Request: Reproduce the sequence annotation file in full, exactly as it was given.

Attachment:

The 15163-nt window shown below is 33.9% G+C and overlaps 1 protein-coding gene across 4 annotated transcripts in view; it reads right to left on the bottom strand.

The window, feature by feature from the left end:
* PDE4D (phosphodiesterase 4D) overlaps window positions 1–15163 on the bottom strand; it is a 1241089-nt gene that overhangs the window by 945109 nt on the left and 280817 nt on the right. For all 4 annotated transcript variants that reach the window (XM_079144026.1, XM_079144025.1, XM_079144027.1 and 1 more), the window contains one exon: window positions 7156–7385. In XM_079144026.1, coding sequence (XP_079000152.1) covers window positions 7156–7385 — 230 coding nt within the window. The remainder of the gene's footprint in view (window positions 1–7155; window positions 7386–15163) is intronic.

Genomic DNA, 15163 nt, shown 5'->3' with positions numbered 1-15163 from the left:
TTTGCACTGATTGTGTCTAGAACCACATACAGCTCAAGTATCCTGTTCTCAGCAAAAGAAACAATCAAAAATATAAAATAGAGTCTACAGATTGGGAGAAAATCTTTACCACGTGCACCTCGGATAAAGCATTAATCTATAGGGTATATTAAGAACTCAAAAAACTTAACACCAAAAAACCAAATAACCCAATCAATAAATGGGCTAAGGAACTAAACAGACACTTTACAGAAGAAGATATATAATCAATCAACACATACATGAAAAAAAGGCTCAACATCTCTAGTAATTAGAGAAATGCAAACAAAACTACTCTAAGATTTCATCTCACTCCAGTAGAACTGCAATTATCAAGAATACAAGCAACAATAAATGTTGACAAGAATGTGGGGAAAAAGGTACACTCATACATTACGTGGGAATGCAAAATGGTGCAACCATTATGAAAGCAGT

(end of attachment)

The 15163-nt window shown below is 33.9% G+C and overlaps 1 protein-coding gene across 4 annotated transcripts in view; it reads right to left on the bottom strand.

The window, feature by feature from the left end:
* PDE4D (phosphodiesterase 4D) overlaps window positions 1–15163 on the bottom strand; it is a 1241089-nt gene that overhangs the window by 945109 nt on the left and 280817 nt on the right. For all 4 annotated transcript variants that reach the window (XM_079144026.1, XM_079144025.1, XM_079144027.1 and 1 more), the window contains one exon: window positions 7156–7385. In XM_079144026.1, coding sequence (XP_079000152.1) covers window positions 7156–7385 — 230 coding nt within the window. The remainder of the gene's footprint in view (window positions 1–7155; window positions 7386–15163) is intronic.

Genomic DNA, 15163 nt, shown 5'->3' with positions numbered 1-15163 from the left:
TTTGCACTGATTGTGTCTAGAACCACATACAGCTCAAGTATCCTGTTCTCAGCAAAAGAAACAATCAAAAATATAAAATAGAGTCTACAGATTGGGAGAAAATCTTTACCACGTGCACCTCGGATAAAGCATTAATCTATAGGGTATATTAAGAACTCAAAAAACTTAACACCAAAAAACCAAATAACCCAATCAATAAATGGGCTAAGGAACTAAACAGACACTTTACAGAAGAAGATATATAATCAATCAACACATACATGAAAAAAAGGCTCAACATCTCTAGTAATTAGAGAAATGCAAACAAAACTACTCTAAGATTTCATCTCACTCCAGTAGAACTGCAATTATCAAGAATACAAGCAACAATAAATGTTGACAAGAATGTGGGGAAAAAGGTACACTCATACATTACGTGGGAATGCAAAATGGTGCAACCATTATGAAAGCAGT